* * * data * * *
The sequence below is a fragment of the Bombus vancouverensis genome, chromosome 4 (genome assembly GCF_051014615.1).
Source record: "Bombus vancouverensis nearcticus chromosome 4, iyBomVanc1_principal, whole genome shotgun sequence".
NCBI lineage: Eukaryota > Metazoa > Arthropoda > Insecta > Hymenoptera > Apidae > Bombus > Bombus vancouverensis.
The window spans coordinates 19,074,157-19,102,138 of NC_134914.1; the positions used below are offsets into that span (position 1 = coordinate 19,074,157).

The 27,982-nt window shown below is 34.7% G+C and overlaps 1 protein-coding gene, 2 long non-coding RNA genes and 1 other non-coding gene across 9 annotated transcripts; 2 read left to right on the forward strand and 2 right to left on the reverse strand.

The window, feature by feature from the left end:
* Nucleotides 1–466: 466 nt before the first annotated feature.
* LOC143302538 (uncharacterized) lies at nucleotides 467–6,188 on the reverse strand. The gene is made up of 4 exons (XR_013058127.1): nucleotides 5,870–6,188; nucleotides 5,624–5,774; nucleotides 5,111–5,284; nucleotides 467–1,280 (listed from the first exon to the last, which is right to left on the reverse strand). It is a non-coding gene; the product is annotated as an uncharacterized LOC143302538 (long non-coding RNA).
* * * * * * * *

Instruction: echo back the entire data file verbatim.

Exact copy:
The sequence below is a fragment of the Bombus vancouverensis genome, chromosome 4 (genome assembly GCF_051014615.1).
Source record: "Bombus vancouverensis nearcticus chromosome 4, iyBomVanc1_principal, whole genome shotgun sequence".
NCBI lineage: Eukaryota > Metazoa > Arthropoda > Insecta > Hymenoptera > Apidae > Bombus > Bombus vancouverensis.
The window spans coordinates 19,074,157-19,102,138 of NC_134914.1; the positions used below are offsets into that span (position 1 = coordinate 19,074,157).

The 27,982-nt window shown below is 34.7% G+C and overlaps 1 protein-coding gene, 2 long non-coding RNA genes and 1 other non-coding gene across 9 annotated transcripts; 2 read left to right on the forward strand and 2 right to left on the reverse strand.

The window, feature by feature from the left end:
* Nucleotides 1–466: 466 nt before the first annotated feature.
* LOC143302538 (uncharacterized) lies at nucleotides 467–6,188 on the reverse strand. The gene is made up of 4 exons (XR_013058127.1): nucleotides 5,870–6,188; nucleotides 5,624–5,774; nucleotides 5,111–5,284; nucleotides 467–1,280 (listed from the first exon to the last, which is right to left on the reverse strand). It is a non-coding gene; the product is annotated as an uncharacterized LOC143302538 (long non-coding RNA).